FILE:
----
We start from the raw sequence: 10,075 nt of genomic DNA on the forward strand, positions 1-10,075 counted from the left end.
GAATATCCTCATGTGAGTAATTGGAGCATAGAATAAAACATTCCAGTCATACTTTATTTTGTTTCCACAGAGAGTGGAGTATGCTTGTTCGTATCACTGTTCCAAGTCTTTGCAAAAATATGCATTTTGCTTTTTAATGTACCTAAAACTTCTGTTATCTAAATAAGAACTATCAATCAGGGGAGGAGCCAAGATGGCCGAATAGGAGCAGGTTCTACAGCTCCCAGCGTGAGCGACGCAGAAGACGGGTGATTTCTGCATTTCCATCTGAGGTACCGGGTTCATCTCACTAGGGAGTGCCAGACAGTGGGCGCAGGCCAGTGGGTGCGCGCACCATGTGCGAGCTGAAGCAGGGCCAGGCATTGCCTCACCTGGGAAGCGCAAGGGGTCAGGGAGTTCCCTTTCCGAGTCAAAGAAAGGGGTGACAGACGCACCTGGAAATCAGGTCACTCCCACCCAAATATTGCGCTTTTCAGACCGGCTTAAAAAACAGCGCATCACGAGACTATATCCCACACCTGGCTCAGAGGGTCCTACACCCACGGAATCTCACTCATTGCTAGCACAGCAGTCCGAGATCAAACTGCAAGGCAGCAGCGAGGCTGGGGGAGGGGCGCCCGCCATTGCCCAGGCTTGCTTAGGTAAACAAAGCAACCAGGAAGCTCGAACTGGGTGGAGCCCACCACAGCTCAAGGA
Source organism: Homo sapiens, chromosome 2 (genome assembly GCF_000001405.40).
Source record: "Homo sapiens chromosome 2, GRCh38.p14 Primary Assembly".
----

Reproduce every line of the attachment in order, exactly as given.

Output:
We start from the raw sequence: 10,075 nt of genomic DNA on the forward strand, positions 1-10,075 counted from the left end.
GAATATCCTCATGTGAGTAATTGGAGCATAGAATAAAACATTCCAGTCATACTTTATTTTGTTTCCACAGAGAGTGGAGTATGCTTGTTCGTATCACTGTTCCAAGTCTTTGCAAAAATATGCATTTTGCTTTTTAATGTACCTAAAACTTCTGTTATCTAAATAAGAACTATCAATCAGGGGAGGAGCCAAGATGGCCGAATAGGAGCAGGTTCTACAGCTCCCAGCGTGAGCGACGCAGAAGACGGGTGATTTCTGCATTTCCATCTGAGGTACCGGGTTCATCTCACTAGGGAGTGCCAGACAGTGGGCGCAGGCCAGTGGGTGCGCGCACCATGTGCGAGCTGAAGCAGGGCCAGGCATTGCCTCACCTGGGAAGCGCAAGGGGTCAGGGAGTTCCCTTTCCGAGTCAAAGAAAGGGGTGACAGACGCACCTGGAAATCAGGTCACTCCCACCCAAATATTGCGCTTTTCAGACCGGCTTAAAAAACAGCGCATCACGAGACTATATCCCACACCTGGCTCAGAGGGTCCTACACCCACGGAATCTCACTCATTGCTAGCACAGCAGTCCGAGATCAAACTGCAAGGCAGCAGCGAGGCTGGGGGAGGGGCGCCCGCCATTGCCCAGGCTTGCTTAGGTAAACAAAGCAACCAGGAAGCTCGAACTGGGTGGAGCCCACCACAGCTCAAGGA
Source organism: Homo sapiens, chromosome 2 (genome assembly GCF_000001405.40).
Source record: "Homo sapiens chromosome 2, GRCh38.p14 Primary Assembly".